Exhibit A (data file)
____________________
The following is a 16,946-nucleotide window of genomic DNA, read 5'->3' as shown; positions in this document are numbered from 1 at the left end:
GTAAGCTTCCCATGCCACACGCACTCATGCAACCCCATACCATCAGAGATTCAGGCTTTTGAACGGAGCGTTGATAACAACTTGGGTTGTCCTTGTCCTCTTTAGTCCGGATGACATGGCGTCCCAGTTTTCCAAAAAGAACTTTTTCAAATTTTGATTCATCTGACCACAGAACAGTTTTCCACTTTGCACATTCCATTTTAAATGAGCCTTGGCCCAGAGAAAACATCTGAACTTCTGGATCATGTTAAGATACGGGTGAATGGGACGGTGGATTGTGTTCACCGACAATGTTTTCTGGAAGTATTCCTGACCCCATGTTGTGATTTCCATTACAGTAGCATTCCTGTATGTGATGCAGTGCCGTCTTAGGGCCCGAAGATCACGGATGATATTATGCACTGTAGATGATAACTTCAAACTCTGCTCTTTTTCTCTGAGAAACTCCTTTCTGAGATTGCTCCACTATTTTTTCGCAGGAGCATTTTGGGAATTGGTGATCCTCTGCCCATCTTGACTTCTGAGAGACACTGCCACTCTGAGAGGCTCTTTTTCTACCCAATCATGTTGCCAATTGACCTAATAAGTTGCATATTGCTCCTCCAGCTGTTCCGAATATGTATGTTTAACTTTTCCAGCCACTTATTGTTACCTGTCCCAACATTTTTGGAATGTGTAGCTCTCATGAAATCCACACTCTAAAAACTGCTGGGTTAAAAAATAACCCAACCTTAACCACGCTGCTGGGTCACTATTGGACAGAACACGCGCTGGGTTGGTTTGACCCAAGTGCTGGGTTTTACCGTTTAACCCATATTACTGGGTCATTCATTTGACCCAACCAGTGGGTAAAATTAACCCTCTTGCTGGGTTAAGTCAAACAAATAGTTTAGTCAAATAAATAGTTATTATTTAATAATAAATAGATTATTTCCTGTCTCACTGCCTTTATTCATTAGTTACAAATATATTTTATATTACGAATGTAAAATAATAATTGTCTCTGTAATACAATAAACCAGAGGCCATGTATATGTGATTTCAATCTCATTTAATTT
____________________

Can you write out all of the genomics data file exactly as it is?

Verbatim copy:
The following is a 16,946-nucleotide window of genomic DNA, read 5'->3' as shown; positions in this document are numbered from 1 at the left end:
GTAAGCTTCCCATGCCACACGCACTCATGCAACCCCATACCATCAGAGATTCAGGCTTTTGAACGGAGCGTTGATAACAACTTGGGTTGTCCTTGTCCTCTTTAGTCCGGATGACATGGCGTCCCAGTTTTCCAAAAAGAACTTTTTCAAATTTTGATTCATCTGACCACAGAACAGTTTTCCACTTTGCACATTCCATTTTAAATGAGCCTTGGCCCAGAGAAAACATCTGAACTTCTGGATCATGTTAAGATACGGGTGAATGGGACGGTGGATTGTGTTCACCGACAATGTTTTCTGGAAGTATTCCTGACCCCATGTTGTGATTTCCATTACAGTAGCATTCCTGTATGTGATGCAGTGCCGTCTTAGGGCCCGAAGATCACGGATGATATTATGCACTGTAGATGATAACTTCAAACTCTGCTCTTTTTCTCTGAGAAACTCCTTTCTGAGATTGCTCCACTATTTTTTCGCAGGAGCATTTTGGGAATTGGTGATCCTCTGCCCATCTTGACTTCTGAGAGACACTGCCACTCTGAGAGGCTCTTTTTCTACCCAATCATGTTGCCAATTGACCTAATAAGTTGCATATTGCTCCTCCAGCTGTTCCGAATATGTATGTTTAACTTTTCCAGCCACTTATTGTTACCTGTCCCAACATTTTTGGAATGTGTAGCTCTCATGAAATCCACACTCTAAAAACTGCTGGGTTAAAAAATAACCCAACCTTAACCACGCTGCTGGGTCACTATTGGACAGAACACGCGCTGGGTTGGTTTGACCCAAGTGCTGGGTTTTACCGTTTAACCCATATTACTGGGTCATTCATTTGACCCAACCAGTGGGTAAAATTAACCCTCTTGCTGGGTTAAGTCAAACAAATAGTTTAGTCAAATAAATAGTTATTATTTAATAATAAATAGATTATTTCCTGTCTCACTGCCTTTATTCATTAGTTACAAATATATTTTATATTACGAATGTAAAATAATAATTGTCTCTGTAATACAATAAACCAGAGGCCATGTATATGTGATTTCAATCTCATTTAATTT